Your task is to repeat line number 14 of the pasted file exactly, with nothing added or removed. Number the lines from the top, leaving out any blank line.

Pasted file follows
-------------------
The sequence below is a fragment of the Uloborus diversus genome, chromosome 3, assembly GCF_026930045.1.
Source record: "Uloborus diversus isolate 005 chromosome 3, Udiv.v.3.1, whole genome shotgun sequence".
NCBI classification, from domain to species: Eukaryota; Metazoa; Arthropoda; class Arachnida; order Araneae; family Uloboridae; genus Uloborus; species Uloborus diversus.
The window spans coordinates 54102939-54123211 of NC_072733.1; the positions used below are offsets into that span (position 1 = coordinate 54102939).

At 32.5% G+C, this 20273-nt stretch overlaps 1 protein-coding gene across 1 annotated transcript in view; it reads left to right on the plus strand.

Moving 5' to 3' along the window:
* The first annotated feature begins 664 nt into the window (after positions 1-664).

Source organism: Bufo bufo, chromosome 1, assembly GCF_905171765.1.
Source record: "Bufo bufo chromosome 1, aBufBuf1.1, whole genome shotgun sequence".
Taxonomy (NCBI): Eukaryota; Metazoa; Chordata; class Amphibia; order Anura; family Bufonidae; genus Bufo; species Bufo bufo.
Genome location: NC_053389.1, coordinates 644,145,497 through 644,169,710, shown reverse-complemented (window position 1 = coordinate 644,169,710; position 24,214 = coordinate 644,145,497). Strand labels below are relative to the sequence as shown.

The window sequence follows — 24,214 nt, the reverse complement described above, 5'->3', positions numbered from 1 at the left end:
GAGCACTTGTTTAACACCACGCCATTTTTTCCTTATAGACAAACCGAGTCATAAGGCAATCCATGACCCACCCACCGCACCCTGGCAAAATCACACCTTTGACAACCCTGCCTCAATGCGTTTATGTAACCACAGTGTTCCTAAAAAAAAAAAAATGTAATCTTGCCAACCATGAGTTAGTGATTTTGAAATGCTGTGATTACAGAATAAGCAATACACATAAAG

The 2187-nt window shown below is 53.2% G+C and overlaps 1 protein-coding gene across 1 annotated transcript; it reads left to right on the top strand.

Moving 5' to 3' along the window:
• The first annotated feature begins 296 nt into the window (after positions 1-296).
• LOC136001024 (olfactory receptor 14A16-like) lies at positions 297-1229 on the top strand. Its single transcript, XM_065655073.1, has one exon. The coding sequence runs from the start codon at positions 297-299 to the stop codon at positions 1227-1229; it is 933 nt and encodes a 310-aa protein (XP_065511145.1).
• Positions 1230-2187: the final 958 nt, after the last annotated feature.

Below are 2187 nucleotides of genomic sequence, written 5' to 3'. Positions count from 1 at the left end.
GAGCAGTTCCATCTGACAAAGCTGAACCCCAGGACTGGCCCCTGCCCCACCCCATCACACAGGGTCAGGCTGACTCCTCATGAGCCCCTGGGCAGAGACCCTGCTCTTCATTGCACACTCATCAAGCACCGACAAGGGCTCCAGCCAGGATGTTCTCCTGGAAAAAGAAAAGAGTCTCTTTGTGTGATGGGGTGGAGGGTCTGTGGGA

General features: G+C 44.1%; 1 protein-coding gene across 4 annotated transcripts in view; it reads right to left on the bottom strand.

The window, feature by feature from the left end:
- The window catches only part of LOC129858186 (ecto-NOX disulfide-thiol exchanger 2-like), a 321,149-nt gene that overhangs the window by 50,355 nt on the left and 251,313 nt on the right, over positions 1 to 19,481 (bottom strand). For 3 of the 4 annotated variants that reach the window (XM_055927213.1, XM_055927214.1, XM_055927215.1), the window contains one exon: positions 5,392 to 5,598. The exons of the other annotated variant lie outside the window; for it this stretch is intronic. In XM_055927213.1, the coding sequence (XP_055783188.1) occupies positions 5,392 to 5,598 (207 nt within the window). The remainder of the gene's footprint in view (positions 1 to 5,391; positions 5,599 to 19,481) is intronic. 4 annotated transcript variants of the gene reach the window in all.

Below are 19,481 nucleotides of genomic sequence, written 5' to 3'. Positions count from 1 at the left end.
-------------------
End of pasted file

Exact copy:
The 2187-nt window shown below is 53.2% G+C and overlaps 1 protein-coding gene across 1 annotated transcript; it reads left to right on the top strand.